Lot’s of things have happened in the past that were really hard for me to deal with at the time. In the past few years, whenever I am going through a tough time with food or anxiety; whenever I am worried about how my decisions will affect my life or those around me, I have these horrible nightmares. I’m assuming that these nasty dreams occur because somewhere in my subconscious, I am returning to the past and events that took place there.

Often, the dreams are a sort of flashback to an experience I had. Let me share a few memories that I think these nightmares stem from.

I went through several rounds of attempts at treatment. I say attempts, because none of them gave me a lasting reprieve. For a time, I was seeing a psychologist that seemed to help some, but then she said something that offended me, and I refused to see her again. I was a patient at St. Luke’s in a nearby town for a while, doing some outpatient work. But unfortunately, despite the fact that I got along really well with the nutritionist there that was working with me, she put me on a diet that was too calorie dense for me, and I ended up in the hospital with pancreatitis. I think she was then pulled from my “team” of doctors or something, because I never went back to see her, though I did see a licensed therapist at the hospital out-of-town for a while. I was put on some medication that seemed to be beneficial to me, but I flaked out and talked my parents into letting me try something different. I asked if a doctor in our town couldn’t be just as useful as one out-of-town. They agreed to let me try that, as long as I didn’t lose ground.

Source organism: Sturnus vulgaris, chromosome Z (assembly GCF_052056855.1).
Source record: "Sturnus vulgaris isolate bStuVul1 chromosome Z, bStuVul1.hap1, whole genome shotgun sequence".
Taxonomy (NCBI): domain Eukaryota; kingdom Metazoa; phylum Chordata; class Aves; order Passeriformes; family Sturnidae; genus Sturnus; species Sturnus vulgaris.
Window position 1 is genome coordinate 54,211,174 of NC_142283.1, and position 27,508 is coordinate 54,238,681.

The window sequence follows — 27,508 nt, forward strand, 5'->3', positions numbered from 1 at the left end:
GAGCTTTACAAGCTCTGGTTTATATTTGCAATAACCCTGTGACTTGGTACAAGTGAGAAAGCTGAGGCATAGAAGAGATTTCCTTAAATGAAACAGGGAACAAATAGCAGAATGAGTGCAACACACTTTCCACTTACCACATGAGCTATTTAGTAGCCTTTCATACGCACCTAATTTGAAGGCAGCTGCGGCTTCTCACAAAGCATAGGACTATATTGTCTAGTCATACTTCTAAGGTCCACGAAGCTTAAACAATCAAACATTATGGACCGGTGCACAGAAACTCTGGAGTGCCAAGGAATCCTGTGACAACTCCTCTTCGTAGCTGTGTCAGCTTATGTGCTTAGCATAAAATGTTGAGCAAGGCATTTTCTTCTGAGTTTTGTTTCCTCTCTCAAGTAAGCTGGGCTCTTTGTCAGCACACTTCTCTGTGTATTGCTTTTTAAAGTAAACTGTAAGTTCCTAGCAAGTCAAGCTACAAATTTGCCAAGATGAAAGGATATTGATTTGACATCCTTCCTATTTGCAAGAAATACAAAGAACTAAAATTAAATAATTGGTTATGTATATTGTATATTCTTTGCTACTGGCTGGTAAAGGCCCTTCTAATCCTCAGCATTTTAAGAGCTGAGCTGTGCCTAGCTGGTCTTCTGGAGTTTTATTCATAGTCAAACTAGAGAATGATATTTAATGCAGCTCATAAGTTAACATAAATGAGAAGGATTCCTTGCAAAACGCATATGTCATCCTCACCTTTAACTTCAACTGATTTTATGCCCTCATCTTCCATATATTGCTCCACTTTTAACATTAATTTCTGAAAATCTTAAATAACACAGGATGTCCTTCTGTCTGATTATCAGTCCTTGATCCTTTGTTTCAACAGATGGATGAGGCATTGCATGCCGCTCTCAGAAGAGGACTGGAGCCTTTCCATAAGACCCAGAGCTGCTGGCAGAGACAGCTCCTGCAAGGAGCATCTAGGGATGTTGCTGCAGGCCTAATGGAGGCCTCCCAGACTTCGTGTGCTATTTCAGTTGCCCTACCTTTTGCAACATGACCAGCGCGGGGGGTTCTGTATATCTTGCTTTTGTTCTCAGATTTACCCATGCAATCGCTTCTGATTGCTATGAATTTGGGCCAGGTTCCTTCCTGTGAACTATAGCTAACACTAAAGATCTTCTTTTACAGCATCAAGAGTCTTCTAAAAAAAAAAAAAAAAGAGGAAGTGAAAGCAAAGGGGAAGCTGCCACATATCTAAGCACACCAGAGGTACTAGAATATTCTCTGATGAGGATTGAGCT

Jump forward several years, and I am standing on the back porch talking to my dad. Okay more like sobbing into my own arms. “I won’t go!!” I said. “you have to, you have to get better” said my dad. I knew I was making a scene. I knew my sisters were probably cowering in the living room, rolling their eyes at their big-little sister and her theatrics. I couldn’t stop myself though. My doctor had just told me that she had called a hospital in a nearby town, and though they didn’t have a bed for me, when one opened up, I would be admitted as a severely underweight anorexic. I was on my dinner break from my job at the library. At this point, my eyes were red and puffy and my nose was runny. I had about half an hour before I had to return to work. I was a mess. “I won’t go. I can’t go. If I do. I won’t come back.” I wailed. “What do you mean? You will come back, your job will still be here. We’ll come and visit you. You just have to get better.” Answered my dad firmly, but lovingly. “I don’t want you to visit.” I stated bluntly. And then I started to cry even harder than before, imagining what my life would be like during a stay in the hospital, and after my stay. How would I read? (That was honestly the question that was most important to me, besides what my life in hospital would be like.) During this last bout of sobbing silently, a big, red splotch appeared on my jacket sleeve. Then another, on the floor. All of a sudden the droplets started coming faster and faster, and my bare hand was covering my nose, out of which blood was spurting. I started to feel light-headed. I knew I had to pull myself together so I could return to work, but I just couldn’t. I was being sent away, my nose was bleeding, and I felt like I was dying. What better time to cry?